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The relationship between mammalian basal metabolic rate (BMR, ml of O(2) per h) and body mass (M, g) has been the subject of regular investigation for over a century. Typically, the relationship is expressed as an allometric equation of the form BMR = aM(b). The scaling exponent (b) is a point of contention throughout this body of literature, within which(More)
Body size and temperature are primary determinants of metabolic rate, and the standard metabolic rate (SMR) of animals ranging in size from unicells to mammals has been thought to be proportional to body mass (M) raised to the power of three-quarters for over 40 years. However, recent evidence from rigorously selected datasets suggests that this is not the(More)
The importance of size as a determinant of metabolic rate (MR) was first suggested by Sarrus and Rameaux over 160 years ago. Max Rubner's finding of a proportionality between MR and body surface area in dogs (in 1883) was consistent with Sarrus and Rameaux's formulation and suggested a proportionality between MR and body mass (Mb) raised to the power of(More)
Maximum left ventricular wall stress is calculated at end-diastolic volume and systemic arterial diastolic blood pressure, according to a thick-walled model for the principle of Laplace. Stress is independent of body mass and averages 13.9 kPa (+/-2.3; 95% confidence interval) in 24 species of mammals weighing 0.025-4,000 kg and 15.5 kPa (+/-4.7) in 12(More)
The form of the relationship between the basal metabolic rate (BMR) and body mass (M) of mammals has been at issue for almost seven decades, with debate focusing on the value of the scaling exponent (b, where BMR is proportional to M(b)) and the relative merits of b= 0.67 (geometric scaling) and b= 0.75 (quarter-power scaling). However, most analyses are(More)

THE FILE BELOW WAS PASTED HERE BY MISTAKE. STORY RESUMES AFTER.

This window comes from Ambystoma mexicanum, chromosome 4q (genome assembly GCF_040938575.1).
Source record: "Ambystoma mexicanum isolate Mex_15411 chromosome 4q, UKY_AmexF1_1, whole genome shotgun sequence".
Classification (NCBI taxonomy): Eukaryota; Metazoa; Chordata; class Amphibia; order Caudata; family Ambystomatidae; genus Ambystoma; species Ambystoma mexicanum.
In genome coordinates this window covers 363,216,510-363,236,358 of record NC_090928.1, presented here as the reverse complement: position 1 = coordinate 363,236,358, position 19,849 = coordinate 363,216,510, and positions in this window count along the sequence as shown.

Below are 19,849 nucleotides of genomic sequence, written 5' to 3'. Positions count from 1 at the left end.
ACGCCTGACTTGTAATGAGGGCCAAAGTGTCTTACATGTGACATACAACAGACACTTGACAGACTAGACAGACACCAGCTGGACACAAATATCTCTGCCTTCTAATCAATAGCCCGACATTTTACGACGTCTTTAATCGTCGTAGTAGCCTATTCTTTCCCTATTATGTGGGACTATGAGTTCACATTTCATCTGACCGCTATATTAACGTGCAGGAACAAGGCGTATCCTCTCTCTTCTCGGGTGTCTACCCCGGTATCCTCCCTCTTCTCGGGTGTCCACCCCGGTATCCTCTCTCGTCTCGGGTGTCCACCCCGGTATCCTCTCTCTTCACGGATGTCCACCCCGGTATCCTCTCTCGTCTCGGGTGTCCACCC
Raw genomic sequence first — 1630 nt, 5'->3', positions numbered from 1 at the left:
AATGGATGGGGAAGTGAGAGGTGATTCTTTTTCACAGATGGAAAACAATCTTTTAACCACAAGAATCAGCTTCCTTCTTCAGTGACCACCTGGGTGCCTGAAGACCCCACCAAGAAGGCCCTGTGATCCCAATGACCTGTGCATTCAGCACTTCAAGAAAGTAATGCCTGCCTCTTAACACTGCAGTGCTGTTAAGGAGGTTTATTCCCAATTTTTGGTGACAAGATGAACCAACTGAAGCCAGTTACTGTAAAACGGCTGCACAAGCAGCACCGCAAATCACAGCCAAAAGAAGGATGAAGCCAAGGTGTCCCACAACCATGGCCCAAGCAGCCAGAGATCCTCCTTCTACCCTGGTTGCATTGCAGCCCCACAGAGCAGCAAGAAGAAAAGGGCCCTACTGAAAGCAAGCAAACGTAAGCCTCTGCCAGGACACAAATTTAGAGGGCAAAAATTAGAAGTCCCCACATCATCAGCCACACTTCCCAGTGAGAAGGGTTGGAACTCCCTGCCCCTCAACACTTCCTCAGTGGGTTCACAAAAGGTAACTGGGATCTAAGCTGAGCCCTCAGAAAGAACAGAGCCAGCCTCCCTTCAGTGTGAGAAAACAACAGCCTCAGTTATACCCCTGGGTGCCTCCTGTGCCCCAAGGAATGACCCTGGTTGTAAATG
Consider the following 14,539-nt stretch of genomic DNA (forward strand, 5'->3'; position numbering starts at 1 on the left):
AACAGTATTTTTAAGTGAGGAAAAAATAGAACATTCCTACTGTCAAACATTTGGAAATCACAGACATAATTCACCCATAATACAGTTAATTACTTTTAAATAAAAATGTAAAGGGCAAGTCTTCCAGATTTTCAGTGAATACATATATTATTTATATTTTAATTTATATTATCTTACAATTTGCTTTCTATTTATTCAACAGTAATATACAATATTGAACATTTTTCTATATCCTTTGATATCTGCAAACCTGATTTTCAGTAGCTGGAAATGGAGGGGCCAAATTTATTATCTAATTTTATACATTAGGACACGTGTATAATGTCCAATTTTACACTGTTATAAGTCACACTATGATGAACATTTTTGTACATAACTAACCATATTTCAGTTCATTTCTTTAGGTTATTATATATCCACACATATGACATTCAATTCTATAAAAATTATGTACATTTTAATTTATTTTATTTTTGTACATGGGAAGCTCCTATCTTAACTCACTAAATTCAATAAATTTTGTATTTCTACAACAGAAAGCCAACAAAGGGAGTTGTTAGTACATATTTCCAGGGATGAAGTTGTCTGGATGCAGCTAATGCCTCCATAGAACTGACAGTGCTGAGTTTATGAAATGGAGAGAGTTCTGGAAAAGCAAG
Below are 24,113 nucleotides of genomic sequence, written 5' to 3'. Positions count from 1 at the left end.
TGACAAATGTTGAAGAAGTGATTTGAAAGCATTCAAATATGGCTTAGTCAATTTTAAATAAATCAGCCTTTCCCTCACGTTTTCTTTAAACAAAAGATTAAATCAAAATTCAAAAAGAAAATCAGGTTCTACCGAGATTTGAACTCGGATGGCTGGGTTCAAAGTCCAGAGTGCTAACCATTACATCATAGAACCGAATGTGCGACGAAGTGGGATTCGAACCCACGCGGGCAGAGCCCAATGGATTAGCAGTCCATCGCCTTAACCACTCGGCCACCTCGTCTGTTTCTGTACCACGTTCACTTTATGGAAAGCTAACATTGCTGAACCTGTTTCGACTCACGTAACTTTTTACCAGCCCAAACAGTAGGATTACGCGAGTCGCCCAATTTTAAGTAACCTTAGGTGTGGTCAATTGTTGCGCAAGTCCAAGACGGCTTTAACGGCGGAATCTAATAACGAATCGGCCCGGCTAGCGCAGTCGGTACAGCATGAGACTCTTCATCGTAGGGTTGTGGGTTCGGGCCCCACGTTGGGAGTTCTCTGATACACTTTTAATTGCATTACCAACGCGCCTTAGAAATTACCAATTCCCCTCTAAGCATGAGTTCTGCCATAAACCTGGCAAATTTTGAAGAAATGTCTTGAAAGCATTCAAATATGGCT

The controversial relationship between body mass and basal metabolic rate in animals revolves around two questions: what is the allometric scaling exponent and what is the functional basis for it? For mammals, the first question could be resolved if measurements from all 4600 extant species were available, but this study shows that data for only 150(More)
We report results from in vivo measurements, using oxygen isotope discrimination techniques, of fluxes through the alternative and cytochrome respiratory pathways in thermogenic plant tissue, the floral receptacle of the sacred lotus (Nelumbo nucifera). Fluxes through both pathways were measured in thermoregulating flowers undergoing varying degrees of(More)
Basal metabolic rate (BMR, mL O2 h(-1)) is a useful measurement only if standard conditions are realised. We present an analysis of the relationship between mammalian body mass (M, g) and BMR that accounts for variation associated with body temperature, digestive state, and phylogeny. In contrast to the established paradigm that BMR proportional to M3/4,(More)
Thermogenesis, in which cellular respiratory activity is considerably stimulated, requires mitochondrial uncoupling protein (UCP) in mammals and an alternative oxidase (AOX) in plants. Here, we show that the genes for both proteins are expressed in thermogenic plants, but the type correlates with the respiratory substrate. A novel gene termed PsUCPa(More)
Routine metabolic rate (RMR) was measured in fasting southern bluefin tuna, Thunnus maccoyii, the largest tuna species studied so far (body mass=19.6 kg (+/-1.9 SE)). Mean mass-specific RMR was 460 mg kg(-1) h(-1) (+/-34.9) at a mean water temperature of 19 degrees C. When evaluated southern bluefin tuna standard metabolic rate (SMR) is added to published(More)